From next month, you can approach the Small Claims Court (SCC) for civil claims worth up to R20 000.
The welcome announcement was made by Justice and Constitutional Development Deputy Minister John Jeffery last week. New guidelines for commissioners and clerks will also be effective on April 1 to help clarify the impact of consumer protection legislation and the National Credit Act on the work of these courts.
The claims ceiling for the court was raised from R15 000. The last time the ceiling was reviewed was in 2014.
The move was viewed as a victory for consumers and access to justice. On Thursday, the Stellenbosch Law Clinic announced on its Facebook page that the monetary jurisdiction of the SCC will increase to R20 000, effective from April 1.
The clinic, 2019’s Social Justice Law Firm of the Year, has taken on some high-profile cases in recent years: it made a written submission to the Treasury to include feminine hygiene products on the list of zero-rated tax items (and won); challenged the in duplum rule (a common-law rule that effectively means a debt may not accrue in excess of double the original amount), unlawful costs added onto the accounts of distressed debtors, emolument attachment orders, micro-lenders and farm evictions.
In the SCC ceiling matter, the clinic had raised the issue with the Justice Ministry, which determined the value of claims under section 15 of the Small Claims Court Act. It argued that the court’s jurisdiction needed to be increased annually in line with the consumer price index, because there was a marked increase in the number of decisions being taken on review, and that failure to do so would force consumers to approach magistrate’s courts for legal relief for relatively small monetary amounts - while incurring steep legal fees and engaging in time-consuming adversarial procedures.
In August last year, the clinic contended: “Given that small claims relate to a range of commodities, such as goods and services, the clinic submits that it would be best to rely on a price index that covers a basket of goods and services.
“In South Africa, the most popular and widely used index measuring the increase in prices of a basket of goods is the consumer price index (CPI) calculated by Statistics SA.”
The SCC was established in 1984 to allow the public an inexpensive, relatively quick way to achieve justice between two civil parties - not the state, Stellenbosch Law Clinic senior attorney and lecturer Stephan van der Merwe explained.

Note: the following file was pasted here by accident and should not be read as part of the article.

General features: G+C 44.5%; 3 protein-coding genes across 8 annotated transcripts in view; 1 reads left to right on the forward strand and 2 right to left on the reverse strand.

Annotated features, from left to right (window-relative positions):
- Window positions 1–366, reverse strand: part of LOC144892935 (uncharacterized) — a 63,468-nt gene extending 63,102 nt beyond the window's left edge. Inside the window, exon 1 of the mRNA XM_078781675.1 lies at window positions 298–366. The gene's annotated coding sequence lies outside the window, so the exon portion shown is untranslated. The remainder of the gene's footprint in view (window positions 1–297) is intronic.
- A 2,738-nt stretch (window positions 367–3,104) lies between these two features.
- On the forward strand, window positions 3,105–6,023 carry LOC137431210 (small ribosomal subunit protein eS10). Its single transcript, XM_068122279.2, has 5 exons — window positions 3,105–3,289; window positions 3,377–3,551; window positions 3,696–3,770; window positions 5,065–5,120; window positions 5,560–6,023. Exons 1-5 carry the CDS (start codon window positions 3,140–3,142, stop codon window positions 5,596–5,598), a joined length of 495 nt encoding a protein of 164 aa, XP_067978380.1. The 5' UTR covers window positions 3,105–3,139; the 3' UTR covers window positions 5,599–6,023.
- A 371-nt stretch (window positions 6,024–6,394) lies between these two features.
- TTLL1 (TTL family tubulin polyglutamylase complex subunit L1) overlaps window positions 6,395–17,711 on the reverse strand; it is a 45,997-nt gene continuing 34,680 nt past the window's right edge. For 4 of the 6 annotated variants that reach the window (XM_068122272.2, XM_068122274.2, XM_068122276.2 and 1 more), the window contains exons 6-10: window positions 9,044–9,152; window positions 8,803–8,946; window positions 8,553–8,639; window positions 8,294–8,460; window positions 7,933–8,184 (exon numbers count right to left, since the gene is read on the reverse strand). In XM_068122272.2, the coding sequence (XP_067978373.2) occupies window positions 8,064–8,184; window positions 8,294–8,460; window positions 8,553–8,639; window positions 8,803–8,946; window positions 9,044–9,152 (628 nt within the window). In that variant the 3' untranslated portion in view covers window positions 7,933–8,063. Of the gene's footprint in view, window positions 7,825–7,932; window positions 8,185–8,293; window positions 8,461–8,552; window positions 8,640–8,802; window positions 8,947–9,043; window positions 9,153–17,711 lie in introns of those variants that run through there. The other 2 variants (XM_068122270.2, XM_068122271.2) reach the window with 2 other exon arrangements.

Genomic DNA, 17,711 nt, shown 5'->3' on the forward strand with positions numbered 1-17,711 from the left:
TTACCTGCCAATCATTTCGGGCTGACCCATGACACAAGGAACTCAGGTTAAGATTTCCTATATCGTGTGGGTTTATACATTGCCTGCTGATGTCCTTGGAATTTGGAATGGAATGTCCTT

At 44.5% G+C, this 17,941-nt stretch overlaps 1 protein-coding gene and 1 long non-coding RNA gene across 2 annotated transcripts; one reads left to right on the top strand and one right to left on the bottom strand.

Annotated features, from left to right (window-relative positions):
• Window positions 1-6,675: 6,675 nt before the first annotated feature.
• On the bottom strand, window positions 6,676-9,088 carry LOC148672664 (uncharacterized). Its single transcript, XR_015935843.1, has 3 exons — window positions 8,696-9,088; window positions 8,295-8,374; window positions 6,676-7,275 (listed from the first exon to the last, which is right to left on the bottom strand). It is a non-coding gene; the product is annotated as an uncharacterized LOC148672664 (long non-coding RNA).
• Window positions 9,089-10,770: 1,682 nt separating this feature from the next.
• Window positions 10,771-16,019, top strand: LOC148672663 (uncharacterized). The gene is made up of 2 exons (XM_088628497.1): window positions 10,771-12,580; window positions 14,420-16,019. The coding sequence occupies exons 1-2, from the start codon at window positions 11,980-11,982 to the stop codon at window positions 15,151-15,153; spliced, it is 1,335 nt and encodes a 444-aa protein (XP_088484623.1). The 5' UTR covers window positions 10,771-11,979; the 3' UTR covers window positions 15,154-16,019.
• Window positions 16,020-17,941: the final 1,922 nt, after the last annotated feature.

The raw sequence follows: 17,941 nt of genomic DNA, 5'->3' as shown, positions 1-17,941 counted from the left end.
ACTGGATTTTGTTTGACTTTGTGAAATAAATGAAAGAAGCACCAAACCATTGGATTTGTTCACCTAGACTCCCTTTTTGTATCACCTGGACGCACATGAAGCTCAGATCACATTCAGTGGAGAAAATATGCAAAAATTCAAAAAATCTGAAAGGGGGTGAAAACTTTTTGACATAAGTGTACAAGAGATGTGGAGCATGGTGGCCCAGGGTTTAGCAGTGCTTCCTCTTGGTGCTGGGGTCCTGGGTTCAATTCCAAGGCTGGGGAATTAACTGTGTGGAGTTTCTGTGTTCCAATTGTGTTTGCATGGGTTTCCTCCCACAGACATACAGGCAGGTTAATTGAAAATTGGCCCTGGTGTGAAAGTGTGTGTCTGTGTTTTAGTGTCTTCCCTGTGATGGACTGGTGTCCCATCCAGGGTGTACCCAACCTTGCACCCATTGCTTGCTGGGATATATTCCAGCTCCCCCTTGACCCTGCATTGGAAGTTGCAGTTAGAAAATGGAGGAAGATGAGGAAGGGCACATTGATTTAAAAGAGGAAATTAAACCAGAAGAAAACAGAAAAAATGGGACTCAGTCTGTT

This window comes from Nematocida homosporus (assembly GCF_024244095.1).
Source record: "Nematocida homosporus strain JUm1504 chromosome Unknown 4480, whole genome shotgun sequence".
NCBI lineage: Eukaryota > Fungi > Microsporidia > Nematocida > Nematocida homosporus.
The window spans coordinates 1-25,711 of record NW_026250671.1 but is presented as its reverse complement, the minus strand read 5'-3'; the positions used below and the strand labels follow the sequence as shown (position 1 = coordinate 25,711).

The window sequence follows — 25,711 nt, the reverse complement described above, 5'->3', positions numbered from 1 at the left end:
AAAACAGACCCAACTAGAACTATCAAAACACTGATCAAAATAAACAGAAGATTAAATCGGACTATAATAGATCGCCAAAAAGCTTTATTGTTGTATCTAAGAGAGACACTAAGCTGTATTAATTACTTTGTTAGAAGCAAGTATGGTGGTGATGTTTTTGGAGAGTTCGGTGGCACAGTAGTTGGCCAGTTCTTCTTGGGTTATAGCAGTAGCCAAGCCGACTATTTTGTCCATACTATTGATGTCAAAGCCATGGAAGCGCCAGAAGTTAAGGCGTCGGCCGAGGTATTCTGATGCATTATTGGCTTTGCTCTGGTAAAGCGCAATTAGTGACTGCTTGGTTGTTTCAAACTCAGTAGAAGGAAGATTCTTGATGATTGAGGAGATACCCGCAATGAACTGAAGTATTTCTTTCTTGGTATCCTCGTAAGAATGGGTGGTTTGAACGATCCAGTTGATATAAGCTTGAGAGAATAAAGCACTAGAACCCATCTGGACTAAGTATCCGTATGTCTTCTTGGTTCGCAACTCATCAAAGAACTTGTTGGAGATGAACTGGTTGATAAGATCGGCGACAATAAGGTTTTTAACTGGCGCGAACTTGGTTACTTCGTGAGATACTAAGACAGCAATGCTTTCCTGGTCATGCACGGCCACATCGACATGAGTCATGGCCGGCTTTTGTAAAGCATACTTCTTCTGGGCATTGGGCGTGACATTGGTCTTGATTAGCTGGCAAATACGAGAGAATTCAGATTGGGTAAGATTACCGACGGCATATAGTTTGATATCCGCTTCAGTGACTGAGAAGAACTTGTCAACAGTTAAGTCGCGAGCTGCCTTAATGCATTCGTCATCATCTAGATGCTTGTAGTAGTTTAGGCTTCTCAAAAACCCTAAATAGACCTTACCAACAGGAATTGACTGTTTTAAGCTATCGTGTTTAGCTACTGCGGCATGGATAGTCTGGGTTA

“The SCC relieves a lot of pressure from magistrate’s courts,” he said.
Van der Merwe added that the clinic motivated for the increase on two accounts: to keep up with the times and inflation, and to improve access to justice and the court.
“The SCC is relatively quick and inexpensive. A defendant doesn’t need to worry about defending against a person with deep pockets and a smooth-talking lawyer. They have an opportunity to say what they need to - the process is inquisitorial in nature.”
Van der Merwe suggested that even with the R20 000 limit, if your claim was slightly higher, it might be worthwhile to consider lowering your expectations.
“If your claim is R22 000, what the act allows for is that you can abandon that R2 000. Think really hard to see if it’s worth appointing an attorney and going to court, considering the legal costs.
“Unless it’s a very strong, clear-cut case, it might be worth abandoning a portion of the claim amount. But don’t abandon that full amount in the letter of demand stage - ask for the full amount. The respondent then has 14 days to make payment. If they do pay, you’re fine.
“If they don’t, issue the summons and abandon that excess amount so you can get something. You’re almost always better off abandoning that extra amount.”
He advised that the claimant should keep records of all documents and submit the letter of demand through registered mail.
When the summons is served it needs to go through the sheriff - keep that report too.
Remain clear, honest and logical in the application to avoid getting tripped up in a lie at the commissioner.